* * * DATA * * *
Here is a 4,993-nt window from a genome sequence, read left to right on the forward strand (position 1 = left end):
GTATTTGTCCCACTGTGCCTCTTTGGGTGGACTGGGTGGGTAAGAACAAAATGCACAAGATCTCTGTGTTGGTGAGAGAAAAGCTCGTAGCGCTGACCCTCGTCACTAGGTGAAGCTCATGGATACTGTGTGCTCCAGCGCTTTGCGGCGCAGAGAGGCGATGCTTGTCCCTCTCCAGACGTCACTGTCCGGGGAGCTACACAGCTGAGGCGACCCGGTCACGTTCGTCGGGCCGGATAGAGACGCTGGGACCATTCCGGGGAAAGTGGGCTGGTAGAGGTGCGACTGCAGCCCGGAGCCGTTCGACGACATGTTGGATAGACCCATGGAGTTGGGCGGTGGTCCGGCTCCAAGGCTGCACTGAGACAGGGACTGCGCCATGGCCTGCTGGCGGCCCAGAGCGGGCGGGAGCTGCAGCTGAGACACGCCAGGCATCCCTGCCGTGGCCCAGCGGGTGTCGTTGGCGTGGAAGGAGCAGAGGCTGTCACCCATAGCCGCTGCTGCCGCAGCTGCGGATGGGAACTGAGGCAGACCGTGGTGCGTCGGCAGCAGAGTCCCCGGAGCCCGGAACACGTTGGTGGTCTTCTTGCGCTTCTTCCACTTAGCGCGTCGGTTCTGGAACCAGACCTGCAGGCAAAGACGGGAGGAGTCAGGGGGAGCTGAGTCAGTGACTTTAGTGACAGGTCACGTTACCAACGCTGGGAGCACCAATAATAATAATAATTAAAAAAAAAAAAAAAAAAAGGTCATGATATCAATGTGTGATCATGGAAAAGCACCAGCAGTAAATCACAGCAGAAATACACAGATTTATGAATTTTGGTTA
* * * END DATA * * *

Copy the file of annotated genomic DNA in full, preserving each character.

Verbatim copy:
Here is a 4,993-nt window from a genome sequence, read left to right on the forward strand (position 1 = left end):
GTATTTGTCCCACTGTGCCTCTTTGGGTGGACTGGGTGGGTAAGAACAAAATGCACAAGATCTCTGTGTTGGTGAGAGAAAAGCTCGTAGCGCTGACCCTCGTCACTAGGTGAAGCTCATGGATACTGTGTGCTCCAGCGCTTTGCGGCGCAGAGAGGCGATGCTTGTCCCTCTCCAGACGTCACTGTCCGGGGAGCTACACAGCTGAGGCGACCCGGTCACGTTCGTCGGGCCGGATAGAGACGCTGGGACCATTCCGGGGAAAGTGGGCTGGTAGAGGTGCGACTGCAGCCCGGAGCCGTTCGACGACATGTTGGATAGACCCATGGAGTTGGGCGGTGGTCCGGCTCCAAGGCTGCACTGAGACAGGGACTGCGCCATGGCCTGCTGGCGGCCCAGAGCGGGCGGGAGCTGCAGCTGAGACACGCCAGGCATCCCTGCCGTGGCCCAGCGGGTGTCGTTGGCGTGGAAGGAGCAGAGGCTGTCACCCATAGCCGCTGCTGCCGCAGCTGCGGATGGGAACTGAGGCAGACCGTGGTGCGTCGGCAGCAGAGTCCCCGGAGCCCGGAACACGTTGGTGGTCTTCTTGCGCTTCTTCCACTTAGCGCGTCGGTTCTGGAACCAGACCTGCAGGCAAAGACGGGAGGAGTCAGGGGGAGCTGAGTCAGTGACTTTAGTGACAGGTCACGTTACCAACGCTGGGAGCACCAATAATAATAATAATTAAAAAAAAAAAAAAAAAAAGGTCATGATATCAATGTGTGATCATGGAAAAGCACCAGCAGTAAATCACAGCAGAAATACACAGATTTATGAATTTTGGTTA